noted that Dale Robertson of USGS has been revising the SPARROW model. The model’s ranking of 8 digit HUC code areas
for nitrogen and phosphorous loading should be available soon. Franz commented that the
Environmental Monitoring and Assessment Program-Great Rivers Ecosystems (EMAP-GRE) Update
Mark Pearson provided a presentation on the Great River Fish Index (GRFIn), an index of biotic integrity recently developed by EMAP-GRE for the UMR. Items noted by Pearson in his presentation included the following:
§ In terms of physical stressors (sedimentation, flow, and land use), on the impounded UMR there is a slight increasing longitudinal gradient from downstream to upstream, with urban areas demonstrating greater stress than non-urban areas. On the unimpounded UMR, there is a greater variability in the stressors.
§ The index of biotic integrity (IBI) process followed in developing the GRFIn was that laid out by Karen Blocksom (US EPA).
§ Metrics retained for the Impounded Mississippi River GRFIn are:
o Proportion of invertivore individuals (trophic)
o Proportion of non-indigenous individuals (composition)
o Proportion of individuals with DELTS (fish health)
o Proportion of detritivore individuals (trophic)
o Proportion of native individuals (composition)
o Total deep-bodied sucker biomass (kg) (biomass)
o Total number of fish species (exclusive) (richness)
o Number of darter species (richness)
o Catch per unit effort of native species (relative abundance)
o Number of minnow species (richness)
§ There appears to be a relationship between stressor and GRFIn scores for the impounded river.
§ There are possibilities for applying GRFIn scores in both 303(d) impairment listing and ecosystem restoration contexts.
§ Metrics retained for the Open Mississippi River GRFIn are:
o Proportion of top piscivore individuals (composition)
o Proportion of individuals with DELTS (fish health)
o Total number of fish species (inclusive) (richness)
o Number of minnow species (richness)
o Number of great river species (richness)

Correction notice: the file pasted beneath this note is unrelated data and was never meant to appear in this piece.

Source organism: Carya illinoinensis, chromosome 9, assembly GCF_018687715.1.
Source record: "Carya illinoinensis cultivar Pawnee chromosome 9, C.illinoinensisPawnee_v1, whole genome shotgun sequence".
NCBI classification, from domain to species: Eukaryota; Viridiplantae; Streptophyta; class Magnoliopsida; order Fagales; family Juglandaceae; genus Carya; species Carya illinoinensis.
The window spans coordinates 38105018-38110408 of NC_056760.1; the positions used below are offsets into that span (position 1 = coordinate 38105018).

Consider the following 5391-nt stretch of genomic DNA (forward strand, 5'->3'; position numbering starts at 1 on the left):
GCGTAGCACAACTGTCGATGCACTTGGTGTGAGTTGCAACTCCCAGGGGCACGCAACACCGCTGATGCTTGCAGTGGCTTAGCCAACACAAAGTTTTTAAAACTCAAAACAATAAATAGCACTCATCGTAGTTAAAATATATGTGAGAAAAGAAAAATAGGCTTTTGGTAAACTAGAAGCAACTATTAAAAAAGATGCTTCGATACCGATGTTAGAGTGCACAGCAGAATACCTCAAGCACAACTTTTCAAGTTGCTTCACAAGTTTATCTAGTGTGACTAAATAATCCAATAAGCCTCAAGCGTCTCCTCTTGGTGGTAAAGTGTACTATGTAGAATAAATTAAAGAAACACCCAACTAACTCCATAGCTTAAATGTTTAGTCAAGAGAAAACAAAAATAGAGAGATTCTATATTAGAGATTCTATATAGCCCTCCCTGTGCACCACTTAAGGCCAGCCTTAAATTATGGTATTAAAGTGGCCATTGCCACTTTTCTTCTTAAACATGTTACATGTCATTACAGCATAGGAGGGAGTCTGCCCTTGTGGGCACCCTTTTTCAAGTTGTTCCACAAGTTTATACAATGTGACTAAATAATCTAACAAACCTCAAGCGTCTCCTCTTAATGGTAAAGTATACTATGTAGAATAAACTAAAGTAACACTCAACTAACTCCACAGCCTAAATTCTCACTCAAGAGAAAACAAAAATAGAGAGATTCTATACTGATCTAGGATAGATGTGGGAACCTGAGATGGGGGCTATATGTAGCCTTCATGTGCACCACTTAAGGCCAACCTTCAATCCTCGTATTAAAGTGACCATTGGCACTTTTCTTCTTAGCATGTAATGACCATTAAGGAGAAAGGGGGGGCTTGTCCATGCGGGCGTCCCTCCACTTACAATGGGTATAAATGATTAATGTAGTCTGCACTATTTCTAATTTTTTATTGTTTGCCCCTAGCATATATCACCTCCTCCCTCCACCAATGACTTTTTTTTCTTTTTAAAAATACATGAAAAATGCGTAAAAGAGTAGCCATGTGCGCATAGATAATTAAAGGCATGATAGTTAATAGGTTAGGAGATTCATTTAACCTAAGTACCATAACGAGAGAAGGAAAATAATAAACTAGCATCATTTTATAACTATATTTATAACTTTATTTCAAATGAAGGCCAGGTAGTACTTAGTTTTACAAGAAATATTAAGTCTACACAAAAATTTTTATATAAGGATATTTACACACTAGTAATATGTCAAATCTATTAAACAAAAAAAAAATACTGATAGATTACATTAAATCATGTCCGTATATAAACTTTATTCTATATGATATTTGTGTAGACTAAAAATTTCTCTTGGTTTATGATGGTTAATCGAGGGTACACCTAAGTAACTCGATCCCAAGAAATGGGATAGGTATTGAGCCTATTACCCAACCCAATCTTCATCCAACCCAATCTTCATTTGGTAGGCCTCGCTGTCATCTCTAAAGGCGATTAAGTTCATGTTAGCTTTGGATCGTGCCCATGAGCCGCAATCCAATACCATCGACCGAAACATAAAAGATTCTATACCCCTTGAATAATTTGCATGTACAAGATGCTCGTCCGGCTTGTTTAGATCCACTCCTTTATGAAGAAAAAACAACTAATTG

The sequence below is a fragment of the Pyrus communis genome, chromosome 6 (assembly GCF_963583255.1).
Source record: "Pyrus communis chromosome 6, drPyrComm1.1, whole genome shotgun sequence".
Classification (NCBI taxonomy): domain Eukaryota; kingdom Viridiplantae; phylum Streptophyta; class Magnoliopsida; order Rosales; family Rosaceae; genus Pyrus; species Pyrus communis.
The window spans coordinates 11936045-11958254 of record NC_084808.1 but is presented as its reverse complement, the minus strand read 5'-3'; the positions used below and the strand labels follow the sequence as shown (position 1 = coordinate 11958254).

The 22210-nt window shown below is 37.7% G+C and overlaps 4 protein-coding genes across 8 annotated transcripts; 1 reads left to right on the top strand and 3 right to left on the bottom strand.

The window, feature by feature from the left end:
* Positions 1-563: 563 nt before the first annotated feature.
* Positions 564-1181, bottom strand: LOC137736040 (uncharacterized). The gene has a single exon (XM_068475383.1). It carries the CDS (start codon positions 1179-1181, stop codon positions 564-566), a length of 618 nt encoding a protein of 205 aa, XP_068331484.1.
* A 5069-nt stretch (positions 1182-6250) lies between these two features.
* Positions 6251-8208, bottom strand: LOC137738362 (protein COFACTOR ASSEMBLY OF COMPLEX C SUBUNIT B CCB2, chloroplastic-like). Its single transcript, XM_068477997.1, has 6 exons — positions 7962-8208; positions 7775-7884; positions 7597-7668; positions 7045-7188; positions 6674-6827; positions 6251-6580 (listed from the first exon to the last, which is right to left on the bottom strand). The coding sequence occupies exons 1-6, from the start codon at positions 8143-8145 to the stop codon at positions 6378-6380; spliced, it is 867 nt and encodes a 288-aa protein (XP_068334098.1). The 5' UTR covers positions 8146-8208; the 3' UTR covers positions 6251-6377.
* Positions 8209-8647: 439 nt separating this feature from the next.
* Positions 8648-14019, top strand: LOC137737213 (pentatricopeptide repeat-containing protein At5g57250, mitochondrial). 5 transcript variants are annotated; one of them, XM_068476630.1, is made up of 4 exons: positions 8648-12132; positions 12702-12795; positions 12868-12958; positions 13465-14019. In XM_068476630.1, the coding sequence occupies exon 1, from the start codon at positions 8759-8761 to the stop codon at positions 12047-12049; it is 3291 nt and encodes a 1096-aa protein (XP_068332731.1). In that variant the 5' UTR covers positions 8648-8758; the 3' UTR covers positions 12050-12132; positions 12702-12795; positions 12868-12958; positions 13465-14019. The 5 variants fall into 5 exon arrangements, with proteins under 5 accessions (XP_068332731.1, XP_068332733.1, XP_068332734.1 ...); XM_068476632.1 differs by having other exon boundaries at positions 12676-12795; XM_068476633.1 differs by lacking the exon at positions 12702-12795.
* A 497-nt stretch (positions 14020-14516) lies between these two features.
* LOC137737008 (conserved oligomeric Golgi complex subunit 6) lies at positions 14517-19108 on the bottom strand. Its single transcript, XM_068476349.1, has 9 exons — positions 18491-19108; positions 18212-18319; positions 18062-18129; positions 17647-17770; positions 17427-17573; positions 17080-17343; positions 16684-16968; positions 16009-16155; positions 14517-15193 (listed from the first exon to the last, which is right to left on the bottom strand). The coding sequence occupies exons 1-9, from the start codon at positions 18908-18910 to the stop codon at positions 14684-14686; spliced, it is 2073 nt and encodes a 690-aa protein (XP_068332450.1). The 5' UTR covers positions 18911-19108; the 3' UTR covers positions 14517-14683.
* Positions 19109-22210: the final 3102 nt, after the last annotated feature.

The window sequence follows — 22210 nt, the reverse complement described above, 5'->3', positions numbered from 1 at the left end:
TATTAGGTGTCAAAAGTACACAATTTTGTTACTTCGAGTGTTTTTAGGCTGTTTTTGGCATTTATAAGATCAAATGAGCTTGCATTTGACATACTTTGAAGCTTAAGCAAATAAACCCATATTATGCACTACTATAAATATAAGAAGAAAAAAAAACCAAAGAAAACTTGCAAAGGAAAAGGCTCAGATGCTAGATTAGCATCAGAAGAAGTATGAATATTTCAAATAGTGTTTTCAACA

o Number of centrarchid species (richness)
o Catch per unit effort top piscivores (relative abundance)
o Total native fish biomass (kg) (biomass)
§ Only three metrics were retained in common between the Impounded and Open River GRFIn indices.
IBI may not be an appropriate approach for the Open Mississippi River, though
some utility may be gained in looking at the lower
§ Data can be grouped and interpolated to give estimates of GRFIn scores for minimum interstate assessment reaches.
commented that, in regard to the
Smogor asked whether, ultimately, the biological data would stand alone in use of the index, without the stressor gradient information. Pearson replied that this was correct, but there was also value in tracking the physical/chemical data. Bolgrien added that having both the biological data and physical/chemical data helps to establish linkages between observed biological response and possible causes.
Pearson commented that, in developing the GRFIn, efforts were made to look at human-induced stressors rather than features that vary naturally along the length of the river. He added that caution was taken not to allow “circular linkages” between biology and stressor gradient components.
Bolgrien commented that the data associated with the GRFIn do not appear to show any significant year-to-year variation.